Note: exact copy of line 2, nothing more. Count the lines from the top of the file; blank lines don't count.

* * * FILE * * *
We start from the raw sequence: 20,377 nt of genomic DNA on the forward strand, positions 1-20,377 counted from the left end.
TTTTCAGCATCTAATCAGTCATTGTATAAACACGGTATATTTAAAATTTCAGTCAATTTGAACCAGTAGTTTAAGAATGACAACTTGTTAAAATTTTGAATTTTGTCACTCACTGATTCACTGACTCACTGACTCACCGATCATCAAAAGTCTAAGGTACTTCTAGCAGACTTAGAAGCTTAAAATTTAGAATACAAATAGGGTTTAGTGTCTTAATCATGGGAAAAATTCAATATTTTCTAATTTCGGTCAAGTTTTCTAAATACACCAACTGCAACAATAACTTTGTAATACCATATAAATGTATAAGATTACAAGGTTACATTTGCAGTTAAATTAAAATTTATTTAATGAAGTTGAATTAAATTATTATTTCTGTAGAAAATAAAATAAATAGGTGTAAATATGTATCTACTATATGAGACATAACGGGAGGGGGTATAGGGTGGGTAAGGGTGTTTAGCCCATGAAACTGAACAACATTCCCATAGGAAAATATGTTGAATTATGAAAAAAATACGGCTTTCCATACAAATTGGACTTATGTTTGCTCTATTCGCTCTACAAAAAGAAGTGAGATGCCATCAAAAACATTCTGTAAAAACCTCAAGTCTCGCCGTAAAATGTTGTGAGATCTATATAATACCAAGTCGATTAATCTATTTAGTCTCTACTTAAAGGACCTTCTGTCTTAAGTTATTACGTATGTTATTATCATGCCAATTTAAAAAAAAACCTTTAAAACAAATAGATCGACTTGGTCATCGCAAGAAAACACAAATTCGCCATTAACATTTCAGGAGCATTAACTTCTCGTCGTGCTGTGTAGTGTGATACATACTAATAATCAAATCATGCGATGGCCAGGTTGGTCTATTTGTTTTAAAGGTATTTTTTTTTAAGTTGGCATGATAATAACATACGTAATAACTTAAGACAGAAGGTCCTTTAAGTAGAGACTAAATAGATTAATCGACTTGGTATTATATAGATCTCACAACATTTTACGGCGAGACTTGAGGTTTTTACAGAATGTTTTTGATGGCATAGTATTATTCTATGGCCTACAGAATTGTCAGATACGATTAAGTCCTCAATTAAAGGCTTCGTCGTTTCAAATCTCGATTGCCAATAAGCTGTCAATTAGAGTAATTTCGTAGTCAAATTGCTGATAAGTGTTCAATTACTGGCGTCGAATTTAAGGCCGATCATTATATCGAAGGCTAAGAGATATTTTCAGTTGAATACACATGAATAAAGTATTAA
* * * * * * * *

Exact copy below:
TTTTCAGCATCTAATCAGTCATTGTATAAACACGGTATATTTAAAATTTCAGTCAATTTGAACCAGTAGTTTAAGAATGACAACTTGTTAAAATTTTGAATTTTGTCACTCACTGATTCACTGACTCACTGACTCACCGATCATCAAAAGTCTAAGGTACTTCTAGCAGACTTAGAAGCTTAAAATTTAGAATACAAATAGGGTTTAGTGTCTTAATCATGGGAAAAATTCAATATTTTCTAATTTCGGTCAAGTTTTCTAAATACACCAACTGCAACAATAACTTTGTAATACCATATAAATGTATAAGATTACAAGGTTACATTTGCAGTTAAATTAAAATTTATTTAATGAAGTTGAATTAAATTATTATTTCTGTAGAAAATAAAATAAATAGGTGTAAATATGTATCTACTATATGAGACATAACGGGAGGGGGTATAGGGTGGGTAAGGGTGTTTAGCCCATGAAACTGAACAACATTCCCATAGGAAAATATGTTGAATTATGAAAAAAATACGGCTTTCCATACAAATTGGACTTATGTTTGCTCTATTCGCTCTACAAAAAGAAGTGAGATGCCATCAAAAACATTCTGTAAAAACCTCAAGTCTCGCCGTAAAATGTTGTGAGATCTATATAATACCAAGTCGATTAATCTATTTAGTCTCTACTTAAAGGACCTTCTGTCTTAAGTTATTACGTATGTTATTATCATGCCAATTTAAAAAAAAACCTTTAAAACAAATAGATCGACTTGGTCATCGCAAGAAAACACAAATTCGCCATTAACATTTCAGGAGCATTAACTTCTCGTCGTGCTGTGTAGTGTGATACATACTAATAATCAAATCATGCGATGGCCAGGTTGGTCTATTTGTTTTAAAGGTATTTTTTTTTAAGTTGGCATGATAATAACATACGTAATAACTTAAGACAGAAGGTCCTTTAAGTAGAGACTAAATAGATTAATCGACTTGGTATTATATAGATCTCACAACATTTTACGGCGAGACTTGAGGTTTTTACAGAATGTTTTTGATGGCATAGTATTATTCTATGGCCTACAGAATTGTCAGATACGATTAAGTCCTCAATTAAAGGCTTCGTCGTTTCAAATCTCGATTGCCAATAAGCTGTCAATTAGAGTAATTTCGTAGTCAAATTGCTGATAAGTGTTCAATTACTGGCGTCGAATTTAAGGCCGATCATTATATCGAAGGCTAAGAGATATTTTCAGTTGAATACACATGAATAAAGTATTAA